In an earlier essay I had stressed on the aspects of the need for greater Indian presence in the Indian Ocean, right from the Malacca Straits to the mouths of the Red Sea and the Gulf of Hormuz. Increased collaboration between India and the US in the Indian Ocean and the Gulf of Thailand and South China Sea was also suggested. It was pointed out how China was Thailand to create a Panama Canal type passage from the Indian Ocean to the Gulf of Thailand to escape any future crunch on the Straits of Malacca. A Chinese effort to open up rail and road connection to the sea ports of Myanmar was also highlighted. All these are directed at greater Chinese access to the Indian Ocean and the Gulf oil routes. For the purposes of creating strategic outposts around India, China has been successful in establishing string of Pearls in Pakistan, Sri Lanka and Myanmar. It’s presence in Bangladesh, Maldives and Afghanistan is on the increase. So is the situation in the Central Asian Republics.

However, Chinese media often come up with undisguised warning whenever India successfully lands in forward airfields like Vijaynagar in Arunachal Pradesh, reinforces troops presence near Indo-China border, stations fighter units and missile positions in the forward border regions. China played funny game when an Indian Navy vessel made a routine call at a Vietnamese port. On a routine call at a Vietnam port, Indian naval assault vessel, INS Airavat, was harassed by the Chinese navy when it was travelling in open international waters in the South China Sea. The Chinese naval ship had warned the Indian ship for entering the territorial waters of China. The Indian Captain called the Chinese bluff by ignoring the warning and asserting that it was navigating in the international waters.

India has several times protested China’s presence in the Northern Areas of Jammu & Kashmir now under illegal occupation of Pakistan (Gilgit-Baltistan), their engagement in hydro-project, road, rail and other construction matters. Reported presence of over 11,000 Chinese PLA personnel in Pakistan was also protested by India. China refused to take even diplomatic cognizance of the Indian protests.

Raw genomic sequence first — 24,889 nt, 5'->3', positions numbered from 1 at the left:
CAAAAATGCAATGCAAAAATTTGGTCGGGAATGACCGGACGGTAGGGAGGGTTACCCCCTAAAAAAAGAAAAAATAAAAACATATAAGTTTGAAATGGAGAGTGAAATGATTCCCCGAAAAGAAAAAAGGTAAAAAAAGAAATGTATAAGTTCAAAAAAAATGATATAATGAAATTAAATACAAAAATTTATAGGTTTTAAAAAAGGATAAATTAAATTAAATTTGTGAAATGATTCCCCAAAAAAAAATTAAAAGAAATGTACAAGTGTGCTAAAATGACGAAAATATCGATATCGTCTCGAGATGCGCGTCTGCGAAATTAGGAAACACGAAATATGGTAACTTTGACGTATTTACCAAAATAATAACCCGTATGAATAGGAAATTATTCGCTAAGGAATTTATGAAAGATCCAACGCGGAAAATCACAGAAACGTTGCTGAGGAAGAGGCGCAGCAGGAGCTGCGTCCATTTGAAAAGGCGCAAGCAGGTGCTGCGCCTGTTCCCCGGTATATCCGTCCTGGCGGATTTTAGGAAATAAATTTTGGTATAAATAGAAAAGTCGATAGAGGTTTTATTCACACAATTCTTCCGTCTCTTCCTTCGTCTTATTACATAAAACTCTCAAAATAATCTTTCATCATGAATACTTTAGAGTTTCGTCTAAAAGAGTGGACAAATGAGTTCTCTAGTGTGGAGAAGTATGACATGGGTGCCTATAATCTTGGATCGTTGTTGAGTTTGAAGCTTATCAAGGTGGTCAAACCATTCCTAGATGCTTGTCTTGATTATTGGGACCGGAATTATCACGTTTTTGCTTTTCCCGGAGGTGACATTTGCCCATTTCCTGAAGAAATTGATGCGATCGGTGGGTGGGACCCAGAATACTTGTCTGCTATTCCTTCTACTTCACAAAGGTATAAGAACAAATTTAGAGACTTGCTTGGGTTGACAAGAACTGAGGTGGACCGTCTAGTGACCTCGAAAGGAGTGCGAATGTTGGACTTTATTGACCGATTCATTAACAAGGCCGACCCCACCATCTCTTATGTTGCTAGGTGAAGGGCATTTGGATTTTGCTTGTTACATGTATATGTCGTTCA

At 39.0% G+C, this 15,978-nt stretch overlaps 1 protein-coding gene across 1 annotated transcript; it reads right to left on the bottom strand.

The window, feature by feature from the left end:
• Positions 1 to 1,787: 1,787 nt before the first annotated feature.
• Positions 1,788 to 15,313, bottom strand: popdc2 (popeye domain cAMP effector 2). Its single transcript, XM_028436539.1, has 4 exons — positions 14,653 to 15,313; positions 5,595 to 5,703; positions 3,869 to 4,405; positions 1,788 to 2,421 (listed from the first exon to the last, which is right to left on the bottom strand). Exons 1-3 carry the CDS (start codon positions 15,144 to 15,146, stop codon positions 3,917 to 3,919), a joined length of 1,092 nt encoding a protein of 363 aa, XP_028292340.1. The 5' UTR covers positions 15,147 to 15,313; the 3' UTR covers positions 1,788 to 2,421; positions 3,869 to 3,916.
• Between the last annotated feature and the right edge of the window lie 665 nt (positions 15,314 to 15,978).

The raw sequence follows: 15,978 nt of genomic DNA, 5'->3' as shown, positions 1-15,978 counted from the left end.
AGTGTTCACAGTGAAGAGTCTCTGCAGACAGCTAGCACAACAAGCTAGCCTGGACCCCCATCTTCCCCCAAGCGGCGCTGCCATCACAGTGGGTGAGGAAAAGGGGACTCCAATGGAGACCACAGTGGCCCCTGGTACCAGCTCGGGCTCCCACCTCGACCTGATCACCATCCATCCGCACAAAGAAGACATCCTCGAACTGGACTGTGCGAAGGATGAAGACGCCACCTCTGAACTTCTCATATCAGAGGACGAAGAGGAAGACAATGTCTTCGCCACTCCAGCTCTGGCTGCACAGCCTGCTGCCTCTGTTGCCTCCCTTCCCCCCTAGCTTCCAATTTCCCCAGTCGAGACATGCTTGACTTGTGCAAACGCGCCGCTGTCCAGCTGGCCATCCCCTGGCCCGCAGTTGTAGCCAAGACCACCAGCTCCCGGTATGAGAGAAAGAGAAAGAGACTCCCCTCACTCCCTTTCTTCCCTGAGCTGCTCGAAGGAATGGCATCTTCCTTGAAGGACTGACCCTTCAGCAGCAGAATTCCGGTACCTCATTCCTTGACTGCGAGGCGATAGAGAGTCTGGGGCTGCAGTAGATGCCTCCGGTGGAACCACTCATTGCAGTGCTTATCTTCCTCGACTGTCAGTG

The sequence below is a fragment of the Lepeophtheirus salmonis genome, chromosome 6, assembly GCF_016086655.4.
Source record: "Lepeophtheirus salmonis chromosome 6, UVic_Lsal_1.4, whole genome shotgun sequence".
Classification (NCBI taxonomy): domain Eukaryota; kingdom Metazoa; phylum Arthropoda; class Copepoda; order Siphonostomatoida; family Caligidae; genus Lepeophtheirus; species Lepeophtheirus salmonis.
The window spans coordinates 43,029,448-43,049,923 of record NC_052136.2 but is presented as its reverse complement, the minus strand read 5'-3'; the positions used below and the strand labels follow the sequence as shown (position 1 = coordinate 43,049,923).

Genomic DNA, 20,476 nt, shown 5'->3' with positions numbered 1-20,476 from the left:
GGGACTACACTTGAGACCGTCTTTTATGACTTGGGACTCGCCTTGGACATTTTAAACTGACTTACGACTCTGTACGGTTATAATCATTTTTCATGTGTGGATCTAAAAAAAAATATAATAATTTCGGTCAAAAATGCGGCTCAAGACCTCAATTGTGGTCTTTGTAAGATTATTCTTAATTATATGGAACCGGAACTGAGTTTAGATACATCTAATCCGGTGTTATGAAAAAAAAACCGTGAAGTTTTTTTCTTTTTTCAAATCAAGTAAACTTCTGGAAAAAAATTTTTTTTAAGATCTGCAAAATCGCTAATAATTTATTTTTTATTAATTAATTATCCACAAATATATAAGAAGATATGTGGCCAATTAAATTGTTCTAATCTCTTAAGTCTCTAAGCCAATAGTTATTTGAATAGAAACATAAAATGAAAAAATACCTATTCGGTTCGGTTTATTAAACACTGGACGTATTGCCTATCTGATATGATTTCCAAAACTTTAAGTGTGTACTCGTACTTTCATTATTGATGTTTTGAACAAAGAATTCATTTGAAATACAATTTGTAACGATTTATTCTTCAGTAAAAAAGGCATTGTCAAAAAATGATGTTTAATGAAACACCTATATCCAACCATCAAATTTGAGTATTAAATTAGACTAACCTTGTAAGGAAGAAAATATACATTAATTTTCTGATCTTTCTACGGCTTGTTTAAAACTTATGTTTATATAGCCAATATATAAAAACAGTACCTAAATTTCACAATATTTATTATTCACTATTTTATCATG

However, China has vehemently protested against India’s ONGC exploring oil and gas in the Vietnamese territorial waters, considered a part of the so-called South China Sea. The issue came up in the recently concluded ASEAN summit in Bali. India firmly rejected China’s objections to its presence in the South China Sea, with Prime Minister Manmohan Singh telling Chinese leader Wen Jiabao that Indian interests were “purely commercial” and sovereignty claims must be settled according to international law. The same view has been reiterated by Japan, Vietnam, Philippines, Indonesia and Malaysia.

Sources said the PM’s response came during the interaction that saw Wen seek greater coordination between India and China on the agenda of the East Asia summit. Wen’s raising of the South China Sea issue with Singh signaled Beijing’s growing concerns particularly as it has fought hard to keep this out of the purview of both ASEAN and East Asia Summits, preferring to deal with the matter bilaterally. Other nations are not interested in Chinese approach. They prefer international adjudication.

Addressing Asean leaders during the Asean-China summit later this morning, Wen warned “outside forces” from getting embroiled in the South China Sea dispute. The Chinese uneasiness reflects increased preoccupation with neighbors like Vietnam with whom the Asian giant has not always had peaceful relations.

“The dispute which exists among relevant countries in this region over the South China Sea is an issue which has built up for several years,” Wen told Asean leaders. “It ought to be resolved through friendly consultations and discussions by countries directly involved. Outside forces should not, under any pretext, get involved,” he added.

China has reason to sweat. Not only is India exploring for oil in areas Beijing feels lie in its territory. China’s Asian neighbors and rival claimants to South China Sea want the differing perceptions to become a multilateral issue so they together have a stronger case. And now the US has jumped into the dispute as well by pushing maritime security to the forefront of the East Asia summit.

US President Barack Obama, attending his first East Asia Summit here, told PM Manmohan Singh that this forum should be the premier one to discuss maritime issues, despite China’s objections. The gathering “can be the premier arena for us to be able to work together on a wide range of issues: maritime security or nonproliferation,” Obama told Singh. India has raised China’s hackles because of an oil exploration agreement with Vietnam, signed during the Vietnamese president’s recent visit to New Delhi. A joint statement after that visit said pointedly, “disputes in the East Sea/South China Sea should be resolved by peaceful means… in accordance with universally recognized principles of international law, including the 1982 UN Convention on the Law of the Sea and the 2002 Asean-China Declaration on the Conduct of Parties in the South China Sea.”